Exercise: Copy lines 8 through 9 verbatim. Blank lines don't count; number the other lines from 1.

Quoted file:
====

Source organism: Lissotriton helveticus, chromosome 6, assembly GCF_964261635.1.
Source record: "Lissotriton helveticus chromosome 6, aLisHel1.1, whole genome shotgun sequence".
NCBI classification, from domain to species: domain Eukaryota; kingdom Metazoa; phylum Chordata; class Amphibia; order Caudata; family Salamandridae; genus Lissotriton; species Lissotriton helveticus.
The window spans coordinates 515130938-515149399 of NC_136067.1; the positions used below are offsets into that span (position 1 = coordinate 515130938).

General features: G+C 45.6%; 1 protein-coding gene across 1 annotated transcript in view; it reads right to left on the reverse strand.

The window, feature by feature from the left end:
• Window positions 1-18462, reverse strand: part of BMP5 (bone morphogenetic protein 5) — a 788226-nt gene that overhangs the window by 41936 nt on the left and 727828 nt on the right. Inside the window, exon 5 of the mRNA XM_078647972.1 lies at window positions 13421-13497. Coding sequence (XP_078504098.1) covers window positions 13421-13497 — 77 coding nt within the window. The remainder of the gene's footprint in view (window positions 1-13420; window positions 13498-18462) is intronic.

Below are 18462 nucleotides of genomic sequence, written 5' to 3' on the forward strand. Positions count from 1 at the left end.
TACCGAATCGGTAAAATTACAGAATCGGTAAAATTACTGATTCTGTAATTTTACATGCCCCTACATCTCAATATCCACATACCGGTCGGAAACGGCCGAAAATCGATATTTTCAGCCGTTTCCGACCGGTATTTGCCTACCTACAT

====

Below are 18462 nucleotides of genomic sequence, written 5' to 3' on the forward strand. Positions count from 1 at the left end.
TACCGAATCGGTAAAATTACAGAATCGGTAAAATTACTGATTCTGTAATTTTACATGCCCCTACATCTCAATATCCACATACCGGTCGGAAACGGCCGAAAATCGATATTTTCAGCCGTTTCCGACCGGTATTTGCCTACCTACAT